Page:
I recently watched the episode ‘nosedive’ from the brilliantly produced TV series, Blackmirror, which triggered my thinking on the importance and/or dangers of putting a rating on people’s actions. Now this article is a particularly challenging one to write as it flirts on the boundaries of what’s normal and harmless and what’s not and I have had to be cautious with my choice of words. It’s best to start by saying there is nothing wrong with ranking people, places etc. per se in our heads. In fact we do it innately on an everyday basis which builds our preferences and propels us to make decisions on what ice cream to buy, which clothing to wear, which person to acquaint with at a party etc. etc. However, the argument of ‘too much of anything is harmful’ plays in, when we start ranking everything explicitly. To provide context to what I mean by ‘too much’, a quintessential example would be the episode I mentioned. Sidestepping on possible spoiler alerts, the episode in a nutshell is about a futuristic technological world where people are profiles on a giant world network and are rated by people around them on a day-to-day basis. People scrounge for points as that determines social stature and related perks. Should you fall below the score of 3 on 5, you face consequences which can amount to restricted access to places, products and possible jail term!(Glimpse: https://www.youtube.com/watch?v=R32qWdOWrTo)
Ratings seems to have found roots in identifying quality in a large world with overflowing choices and options. For instance, I personally find ratings on food ordering apps helpful. Except, overtime you realize the ratings are subjective and may not always be a five star for you. The same context holds when we rate each other implicitly through social media by the absolute number of likes on our pictures or absolute number of followers on our profile, amongst other things. What is likeable to one may not be to the other but in an inane quest to collect the maximum likes, we try to shape our profiles as more socially desirable. Pictures taken for memory are now pictures taken to draw an image of oneself and seek self validation. With time we haven’t realized how subtly, rating manifests rating and we are caught up in that vicious circle. It may seem a tad exaggerated to use the term ‘vicious’ for wanting more and more likes but it is harmful as the tendency to be liked gets accentuated in our perspectives and creeps up in the smallest of things we do. What is naturally likeable about a picture or gesture becomes an unsaid rule, pivotal to what we click. Every small act gets linked to an ulterior intention of being liked, whether it’s clicking the mother dairy ice cream you ate or putting up a happy birthday Whatsapp status for your friend.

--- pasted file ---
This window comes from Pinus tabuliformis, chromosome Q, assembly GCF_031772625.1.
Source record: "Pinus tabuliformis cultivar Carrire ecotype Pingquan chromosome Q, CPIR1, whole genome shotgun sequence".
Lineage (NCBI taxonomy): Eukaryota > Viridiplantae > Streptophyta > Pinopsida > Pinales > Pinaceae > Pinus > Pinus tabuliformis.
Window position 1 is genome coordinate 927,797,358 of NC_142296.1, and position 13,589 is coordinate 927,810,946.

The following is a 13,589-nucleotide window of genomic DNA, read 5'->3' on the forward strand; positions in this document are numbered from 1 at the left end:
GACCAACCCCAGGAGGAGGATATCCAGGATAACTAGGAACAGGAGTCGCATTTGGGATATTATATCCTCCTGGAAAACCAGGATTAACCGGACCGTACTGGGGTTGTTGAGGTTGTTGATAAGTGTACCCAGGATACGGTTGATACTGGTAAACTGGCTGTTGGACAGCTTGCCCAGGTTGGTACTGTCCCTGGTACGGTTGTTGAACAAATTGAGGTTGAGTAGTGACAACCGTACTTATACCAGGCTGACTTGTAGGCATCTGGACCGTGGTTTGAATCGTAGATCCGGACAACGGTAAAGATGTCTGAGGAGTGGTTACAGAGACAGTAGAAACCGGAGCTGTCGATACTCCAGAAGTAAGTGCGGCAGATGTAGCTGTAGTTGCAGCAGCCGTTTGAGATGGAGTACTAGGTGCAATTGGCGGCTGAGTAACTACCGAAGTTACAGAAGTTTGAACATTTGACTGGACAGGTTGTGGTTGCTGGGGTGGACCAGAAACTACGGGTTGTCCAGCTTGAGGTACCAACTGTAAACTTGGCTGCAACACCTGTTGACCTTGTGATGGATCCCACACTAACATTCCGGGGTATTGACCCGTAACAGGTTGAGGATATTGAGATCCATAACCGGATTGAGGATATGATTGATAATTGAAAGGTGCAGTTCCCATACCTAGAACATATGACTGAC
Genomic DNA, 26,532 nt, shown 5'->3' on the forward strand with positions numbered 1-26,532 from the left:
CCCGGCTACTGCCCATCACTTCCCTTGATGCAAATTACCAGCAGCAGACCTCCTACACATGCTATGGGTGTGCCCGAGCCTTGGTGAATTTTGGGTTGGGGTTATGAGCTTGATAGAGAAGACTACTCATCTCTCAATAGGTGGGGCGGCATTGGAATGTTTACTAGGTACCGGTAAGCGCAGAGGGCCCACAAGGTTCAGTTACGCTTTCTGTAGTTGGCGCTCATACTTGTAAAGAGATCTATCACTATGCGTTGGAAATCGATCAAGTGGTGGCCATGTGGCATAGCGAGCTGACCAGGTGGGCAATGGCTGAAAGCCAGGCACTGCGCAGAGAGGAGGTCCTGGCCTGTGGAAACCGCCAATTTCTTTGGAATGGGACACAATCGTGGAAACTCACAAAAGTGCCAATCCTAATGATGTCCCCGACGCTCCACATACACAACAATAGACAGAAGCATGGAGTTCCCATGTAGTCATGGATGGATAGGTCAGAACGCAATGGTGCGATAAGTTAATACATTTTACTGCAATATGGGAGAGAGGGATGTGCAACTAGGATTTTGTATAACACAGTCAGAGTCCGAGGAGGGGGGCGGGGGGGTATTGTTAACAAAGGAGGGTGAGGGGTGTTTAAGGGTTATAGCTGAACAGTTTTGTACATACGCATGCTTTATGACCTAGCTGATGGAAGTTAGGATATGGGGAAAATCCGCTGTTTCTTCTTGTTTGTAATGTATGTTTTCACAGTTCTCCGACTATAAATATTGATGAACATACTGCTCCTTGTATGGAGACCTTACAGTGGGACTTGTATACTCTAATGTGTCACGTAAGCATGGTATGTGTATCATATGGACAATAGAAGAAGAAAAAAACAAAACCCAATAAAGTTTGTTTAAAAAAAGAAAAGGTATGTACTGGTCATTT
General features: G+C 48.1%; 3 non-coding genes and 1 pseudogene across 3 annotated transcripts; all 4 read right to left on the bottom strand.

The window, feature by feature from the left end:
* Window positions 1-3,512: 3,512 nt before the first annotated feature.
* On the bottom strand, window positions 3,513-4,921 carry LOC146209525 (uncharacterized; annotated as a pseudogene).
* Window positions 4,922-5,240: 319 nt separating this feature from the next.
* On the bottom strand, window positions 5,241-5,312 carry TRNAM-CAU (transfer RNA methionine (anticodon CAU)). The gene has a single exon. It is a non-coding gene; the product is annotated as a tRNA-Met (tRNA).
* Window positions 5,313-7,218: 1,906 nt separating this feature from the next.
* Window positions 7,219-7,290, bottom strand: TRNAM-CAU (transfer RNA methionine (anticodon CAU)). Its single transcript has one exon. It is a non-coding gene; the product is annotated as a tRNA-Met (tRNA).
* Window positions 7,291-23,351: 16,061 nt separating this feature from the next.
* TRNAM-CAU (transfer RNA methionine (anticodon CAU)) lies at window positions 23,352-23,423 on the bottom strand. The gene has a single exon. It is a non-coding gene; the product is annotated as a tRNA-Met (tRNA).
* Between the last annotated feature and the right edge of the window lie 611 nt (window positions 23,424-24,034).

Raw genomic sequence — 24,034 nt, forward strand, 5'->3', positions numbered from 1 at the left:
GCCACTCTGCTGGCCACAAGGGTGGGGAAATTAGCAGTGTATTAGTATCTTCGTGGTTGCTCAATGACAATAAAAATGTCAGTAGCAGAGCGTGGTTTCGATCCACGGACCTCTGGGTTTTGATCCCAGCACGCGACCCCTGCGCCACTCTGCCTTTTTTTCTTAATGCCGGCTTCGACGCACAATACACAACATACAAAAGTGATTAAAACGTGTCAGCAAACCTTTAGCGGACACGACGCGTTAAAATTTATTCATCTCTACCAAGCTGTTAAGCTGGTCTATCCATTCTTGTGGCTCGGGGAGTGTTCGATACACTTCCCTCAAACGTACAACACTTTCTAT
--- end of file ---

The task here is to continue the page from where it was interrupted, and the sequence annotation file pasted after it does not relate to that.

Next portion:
Maybe every once in a while we need to “stop and smell the roses”; relish in the joys of the wondrous technology of photography and social media and resist the externalities it brings with it. Connect with people afar and anew, let go of that side pose and goof for fun and not for its ‘like’ inducing endearing quality, click a black and white for the charm the picture may hold each time you see it not because you want establish yourself as a pro, and sometimes just forget to click because you were so busy having a good time! True, these examples are borne from my personal bias but they are such commonplace that I believe at least one will resonate with you.
The irony of it all baffles me. In an ever-growing world where we want to distinguish ourselves and be sought after, we are constantly exploiting basic human psyche of ‘what appeals’ and consequently edging towards dehumanizing ourselves by mechanically chasing the fair-weather approval and affection of the possibly near but most probably not, the truly dear ones, and dangerously losing our individualism.